'Exp_Years': [3, 5, 2, 8, 11, 4, 6, 11, 1, 7]
}
dfr = pds.DataFrame(empl_data)
```

If you want the above data read from CSV using Pandas, then use the following code:

```
# Load the dataset from CSV
dfr = pds.read_csv('empl_data.csv')
```

Now, you have a basic DataFrame with five columns: ‘Empl_ID’, ‘Name’, ‘Dept’, ‘Salary’, and ‘Exp_Years’.

### Using Pandas to Get the Average or Mean for a Column

To find the average of a specific column, you can use the `mean()`

function provided by Pandas. Let’s calculate the average salary:

```
average_sales = dfr['Salary'].mean()
print(f'The average sales is: {average_sales}')
```

In this example, `dfr['Salary']`

selects the ‘Sales’ column, and `.mean()`

calculates the average. The result is then printed to the console. Easy, right?

In real-world scenarios, datasets are often more extensive. That’s why, we took a rich dataset with more rows and columns: However, you can load your own CSV having larger data.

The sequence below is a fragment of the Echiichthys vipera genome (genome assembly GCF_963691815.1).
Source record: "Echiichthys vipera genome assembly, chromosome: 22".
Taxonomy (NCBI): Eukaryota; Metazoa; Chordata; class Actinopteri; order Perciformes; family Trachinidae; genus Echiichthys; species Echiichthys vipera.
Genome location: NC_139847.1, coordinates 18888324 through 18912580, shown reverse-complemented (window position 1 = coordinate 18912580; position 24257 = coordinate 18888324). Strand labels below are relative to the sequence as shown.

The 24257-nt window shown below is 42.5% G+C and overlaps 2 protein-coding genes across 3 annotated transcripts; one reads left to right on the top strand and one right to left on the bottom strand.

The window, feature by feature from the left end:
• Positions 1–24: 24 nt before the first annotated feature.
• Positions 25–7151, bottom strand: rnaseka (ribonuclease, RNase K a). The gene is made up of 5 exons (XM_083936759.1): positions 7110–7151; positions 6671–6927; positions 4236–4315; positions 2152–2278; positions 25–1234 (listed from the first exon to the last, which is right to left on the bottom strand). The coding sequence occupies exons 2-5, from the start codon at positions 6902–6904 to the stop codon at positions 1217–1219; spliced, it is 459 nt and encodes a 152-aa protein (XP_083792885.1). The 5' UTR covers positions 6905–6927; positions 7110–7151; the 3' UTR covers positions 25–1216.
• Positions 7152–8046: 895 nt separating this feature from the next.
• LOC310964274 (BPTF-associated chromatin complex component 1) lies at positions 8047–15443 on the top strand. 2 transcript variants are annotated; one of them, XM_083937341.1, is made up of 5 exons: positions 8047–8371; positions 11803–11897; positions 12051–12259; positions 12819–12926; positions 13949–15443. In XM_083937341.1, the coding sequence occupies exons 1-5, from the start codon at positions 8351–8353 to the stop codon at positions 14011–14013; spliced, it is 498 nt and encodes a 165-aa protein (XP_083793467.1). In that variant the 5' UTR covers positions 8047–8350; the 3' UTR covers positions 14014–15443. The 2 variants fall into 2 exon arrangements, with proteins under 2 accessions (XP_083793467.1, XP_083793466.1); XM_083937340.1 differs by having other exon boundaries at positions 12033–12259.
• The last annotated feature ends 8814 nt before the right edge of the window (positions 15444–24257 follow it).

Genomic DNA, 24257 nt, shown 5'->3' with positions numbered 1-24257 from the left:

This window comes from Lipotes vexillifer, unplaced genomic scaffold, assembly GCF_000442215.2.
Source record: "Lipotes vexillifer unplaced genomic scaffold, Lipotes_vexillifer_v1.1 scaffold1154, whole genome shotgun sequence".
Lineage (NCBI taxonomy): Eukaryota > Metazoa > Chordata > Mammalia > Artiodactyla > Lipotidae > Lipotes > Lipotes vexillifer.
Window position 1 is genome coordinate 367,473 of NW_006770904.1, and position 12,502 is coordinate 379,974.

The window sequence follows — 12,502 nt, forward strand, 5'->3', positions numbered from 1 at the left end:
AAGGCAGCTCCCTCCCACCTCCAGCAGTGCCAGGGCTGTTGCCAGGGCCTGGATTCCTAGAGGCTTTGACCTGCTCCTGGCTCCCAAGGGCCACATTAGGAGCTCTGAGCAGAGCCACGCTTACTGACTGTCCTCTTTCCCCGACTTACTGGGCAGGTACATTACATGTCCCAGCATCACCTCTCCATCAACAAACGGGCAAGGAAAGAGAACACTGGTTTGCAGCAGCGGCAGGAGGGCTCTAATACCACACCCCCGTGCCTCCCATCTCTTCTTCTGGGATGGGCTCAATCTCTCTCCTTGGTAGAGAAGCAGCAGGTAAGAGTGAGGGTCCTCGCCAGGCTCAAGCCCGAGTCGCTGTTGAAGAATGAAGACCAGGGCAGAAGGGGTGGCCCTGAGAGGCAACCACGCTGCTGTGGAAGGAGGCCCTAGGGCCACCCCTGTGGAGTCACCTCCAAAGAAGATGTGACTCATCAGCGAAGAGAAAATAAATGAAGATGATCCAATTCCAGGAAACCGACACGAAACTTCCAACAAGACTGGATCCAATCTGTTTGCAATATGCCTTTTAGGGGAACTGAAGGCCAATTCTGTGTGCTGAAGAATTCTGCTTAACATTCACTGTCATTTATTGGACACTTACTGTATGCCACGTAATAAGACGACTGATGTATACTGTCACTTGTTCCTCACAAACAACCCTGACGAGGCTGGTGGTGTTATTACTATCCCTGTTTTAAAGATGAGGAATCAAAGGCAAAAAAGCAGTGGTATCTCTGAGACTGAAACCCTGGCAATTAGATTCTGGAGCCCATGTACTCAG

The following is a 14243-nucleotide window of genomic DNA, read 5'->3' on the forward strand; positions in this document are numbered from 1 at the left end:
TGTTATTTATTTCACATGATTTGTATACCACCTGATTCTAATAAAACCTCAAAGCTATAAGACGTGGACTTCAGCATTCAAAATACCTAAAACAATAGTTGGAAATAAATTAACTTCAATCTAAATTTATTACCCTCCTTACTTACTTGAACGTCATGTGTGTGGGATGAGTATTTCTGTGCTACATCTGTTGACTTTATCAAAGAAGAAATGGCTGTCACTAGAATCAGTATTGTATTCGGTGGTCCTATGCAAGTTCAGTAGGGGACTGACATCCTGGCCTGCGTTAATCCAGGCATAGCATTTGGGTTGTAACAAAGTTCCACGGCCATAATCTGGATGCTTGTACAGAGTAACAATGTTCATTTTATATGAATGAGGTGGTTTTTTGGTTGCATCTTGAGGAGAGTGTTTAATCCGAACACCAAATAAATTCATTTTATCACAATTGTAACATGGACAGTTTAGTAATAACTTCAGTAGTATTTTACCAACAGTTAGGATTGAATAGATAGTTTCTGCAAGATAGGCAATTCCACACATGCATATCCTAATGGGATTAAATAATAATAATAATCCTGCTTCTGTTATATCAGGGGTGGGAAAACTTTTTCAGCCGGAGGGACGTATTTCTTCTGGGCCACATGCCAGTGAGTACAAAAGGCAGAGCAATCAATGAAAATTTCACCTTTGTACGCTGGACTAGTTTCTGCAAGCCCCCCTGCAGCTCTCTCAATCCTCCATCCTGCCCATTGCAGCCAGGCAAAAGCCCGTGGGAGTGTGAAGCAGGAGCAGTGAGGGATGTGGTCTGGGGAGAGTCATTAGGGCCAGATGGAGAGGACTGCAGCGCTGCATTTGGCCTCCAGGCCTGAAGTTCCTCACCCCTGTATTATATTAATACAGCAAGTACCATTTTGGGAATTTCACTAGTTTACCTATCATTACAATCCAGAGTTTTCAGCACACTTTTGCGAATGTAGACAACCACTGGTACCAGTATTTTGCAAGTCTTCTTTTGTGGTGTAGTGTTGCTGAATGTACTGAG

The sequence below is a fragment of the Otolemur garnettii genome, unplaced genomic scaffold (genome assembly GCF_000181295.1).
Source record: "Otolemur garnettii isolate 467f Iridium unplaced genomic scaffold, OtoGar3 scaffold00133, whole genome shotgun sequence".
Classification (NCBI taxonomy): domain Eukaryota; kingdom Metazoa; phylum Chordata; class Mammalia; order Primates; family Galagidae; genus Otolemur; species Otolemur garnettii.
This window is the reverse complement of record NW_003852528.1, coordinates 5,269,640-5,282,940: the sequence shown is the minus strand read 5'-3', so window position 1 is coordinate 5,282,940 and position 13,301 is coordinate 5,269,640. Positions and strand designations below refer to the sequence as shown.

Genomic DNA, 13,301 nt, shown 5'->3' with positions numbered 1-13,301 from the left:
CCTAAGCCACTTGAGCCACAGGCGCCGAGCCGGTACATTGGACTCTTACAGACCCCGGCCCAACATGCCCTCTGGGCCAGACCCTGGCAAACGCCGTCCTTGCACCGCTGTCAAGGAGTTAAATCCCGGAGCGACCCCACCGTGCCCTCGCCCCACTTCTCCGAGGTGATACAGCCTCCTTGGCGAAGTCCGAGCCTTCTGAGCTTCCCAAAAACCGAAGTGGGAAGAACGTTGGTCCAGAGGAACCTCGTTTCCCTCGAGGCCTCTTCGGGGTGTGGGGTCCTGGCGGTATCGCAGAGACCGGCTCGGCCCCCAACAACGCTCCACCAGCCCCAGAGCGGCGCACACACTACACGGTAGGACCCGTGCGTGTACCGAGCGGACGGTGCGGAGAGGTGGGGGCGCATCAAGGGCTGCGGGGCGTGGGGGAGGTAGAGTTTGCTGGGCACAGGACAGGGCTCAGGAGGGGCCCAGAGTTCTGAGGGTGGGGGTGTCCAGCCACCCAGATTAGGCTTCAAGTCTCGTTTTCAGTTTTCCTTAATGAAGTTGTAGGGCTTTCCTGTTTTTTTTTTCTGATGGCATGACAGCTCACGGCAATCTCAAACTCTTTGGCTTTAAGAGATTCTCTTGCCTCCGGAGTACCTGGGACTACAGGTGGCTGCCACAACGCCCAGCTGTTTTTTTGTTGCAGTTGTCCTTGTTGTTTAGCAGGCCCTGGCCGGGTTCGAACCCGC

Pandas seamlessly handle larger datasets, making Pandas library an efficient choice for data analysis tasks.

### Dealing with Missing Values

In real-world datasets, you might encounter missing values. Pandas provide a convenient way to handle them. Let’s introduce a missing value in our sales data:

```
# Introduce a missing value
dfr.at[2, 'Exp_Years'] = None
dfr.at[5, 'Exp_Years'] = None
dfr.at[4, 'Salary'] = None
dfr.at[7, 'Salary'] = None
```

Now, if you try to calculate the average as before, Pandas will automatically skip the missing value:

```
avg_exp = df['Exp_Years'].mean()
print(f'The Average Experience is: {avg_exp}')
avg_sal = df['Salary'].mean()
print(f'The Average Salary is: {avg_sal}')
```

Pandas take care of missing values by excluding them from calculations, ensuring you get accurate results.

### Pandas to Get the Average for Multiple Columns

What if you want to find the average for multiple columns? Pandas make it straightforward. Let’s extend our dataset with an ‘Expenses’ column:

```
import pandas as pds
# Reuse the Eployee Sample Data
empl_data = {
'Empl_ID': [101, 102, 103, 104, 105, 106, 107, 108, 109, 110],
'Name': ['Emma', 'Alex', 'Sam', 'Jack', 'Olivia', 'Max', 'Sophia', 'Charlie', 'Lily', 'Lucas'],
'Dept': ['HR', 'IT', 'Sales', 'IT', 'HR', 'Finance', 'IT', 'Sales', 'HR', 'Finance'],